Originality is lost with the Common App

August 31, 2014 — by Jade Bisht and Arman Vaziri

Common App essay prompts are far from perfect. Prompts such as “Reflect on a time when you challenged a belief or idea” and “Recount an incident when you experienced failure” are too broad. 

After years of writing analysis-heavy essays in their English classes that allow little room for personal expression, many seniors hope to write an essay that lets them show off their creative  side. Finally, they can write an essay that isn’t about analyzing a character’s struggle against all odds and the morals gleaned from it.

Or not.

With college aps, students are suddenly the protagonists of their own stories. 

But Common App essay prompts are far from perfect. Prompts such as “Reflect on a time when you challenged a belief or idea” and “Recount an incident when you experienced failure” are too broad. Instead of allowing students to be creative, the Common App essays end up being stories of students finding a moral at the end of overcoming difficult life situations.

Seniors struggle more with finding a topic because the Common App doesn’t challenge applicants or provide specific requirements within the prompts. In fact, the five prompts are so broad that students can essentially take any event from their life, write a story about it and draw it back to a some sort life-changing lesson learned at the end. Without specificity in the prompt, anyone can whip up some “life meaning” from a participation award received as an 8-year-old or the devastating death of the family hamster.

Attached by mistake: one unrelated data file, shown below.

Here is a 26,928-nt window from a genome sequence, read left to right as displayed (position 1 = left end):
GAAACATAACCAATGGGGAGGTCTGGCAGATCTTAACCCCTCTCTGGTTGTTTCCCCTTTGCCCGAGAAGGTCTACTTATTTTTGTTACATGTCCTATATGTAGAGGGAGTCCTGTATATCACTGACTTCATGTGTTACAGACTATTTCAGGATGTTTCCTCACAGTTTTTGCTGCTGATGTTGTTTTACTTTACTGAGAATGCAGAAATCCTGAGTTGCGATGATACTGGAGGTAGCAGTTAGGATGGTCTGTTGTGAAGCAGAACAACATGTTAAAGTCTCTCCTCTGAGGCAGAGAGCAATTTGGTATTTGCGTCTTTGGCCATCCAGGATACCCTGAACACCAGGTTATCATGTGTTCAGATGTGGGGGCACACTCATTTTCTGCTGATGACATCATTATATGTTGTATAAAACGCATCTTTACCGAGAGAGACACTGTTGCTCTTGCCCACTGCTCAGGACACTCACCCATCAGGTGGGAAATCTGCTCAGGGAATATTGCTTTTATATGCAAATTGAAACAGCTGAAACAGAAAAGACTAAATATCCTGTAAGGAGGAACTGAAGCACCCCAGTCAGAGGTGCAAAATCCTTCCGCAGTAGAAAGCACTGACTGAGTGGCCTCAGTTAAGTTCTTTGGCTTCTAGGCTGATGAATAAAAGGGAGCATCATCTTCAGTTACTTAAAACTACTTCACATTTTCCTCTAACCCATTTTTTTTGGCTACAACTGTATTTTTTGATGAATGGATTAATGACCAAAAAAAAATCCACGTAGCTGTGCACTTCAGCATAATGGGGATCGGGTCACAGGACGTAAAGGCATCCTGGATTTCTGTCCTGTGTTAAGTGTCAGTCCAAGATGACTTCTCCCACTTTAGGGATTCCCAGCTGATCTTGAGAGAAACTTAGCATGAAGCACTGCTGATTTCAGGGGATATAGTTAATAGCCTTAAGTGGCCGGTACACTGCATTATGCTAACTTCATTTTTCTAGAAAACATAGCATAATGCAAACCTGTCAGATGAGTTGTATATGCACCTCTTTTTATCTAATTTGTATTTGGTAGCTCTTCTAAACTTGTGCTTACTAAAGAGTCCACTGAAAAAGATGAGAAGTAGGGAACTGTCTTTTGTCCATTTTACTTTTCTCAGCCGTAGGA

This is not to say that personal anecdotes are worthless; some of the best essays originate from stories of personal growth. But essay writing proves is more enjoyable when the prompt is challenging. Simple, broad prompts offer no creativity and too much generalization. Topic originality is what the Common App lacks.

Individual school prompts are miles ahead when it comes to originality. For instance, the University of Chicago acknowledges the importance of giving students prompts that they will enjoy and be creative with. Moreover, Chicago’s prompts were made by students for students — Chicago students are given the chance to come up with prompts for future applicants and a few solid ones are then posted for the final cut.

Questions range from “Why are we here, and what is here?” to “Create a group of three and describe how they correlate.” Saratoga alumnus and Chicago class of 2016 student Joshua Harris inspired one of the five prompts for this year’s applicants, posing the question: “Were pH an expression of personality, what would be your pH and why?”

These options offer a lot more room for personal interpretation and provide more insight into each individual. With more specific prompts for applicants, admissions officers can learn better about a student’s perception of the world than they can with a generic essay response about a generic life-changing experience.

The essay prompts given by individual universities are like a breath of fresh air (or desk air, because who has enough time in senior year to smell the roses?) compared to the cliched and vague Common App prompts. A prompt that asks for a specific answer, rather than a prompt that asks for students’ life stories, can seem refreshing — or even fun — to write. 

The Common App should learn from the essay prompts from individual colleges in order to allow students to be creative and actually write about a meaningful experience in their lives, not just about the family hamster's demise.

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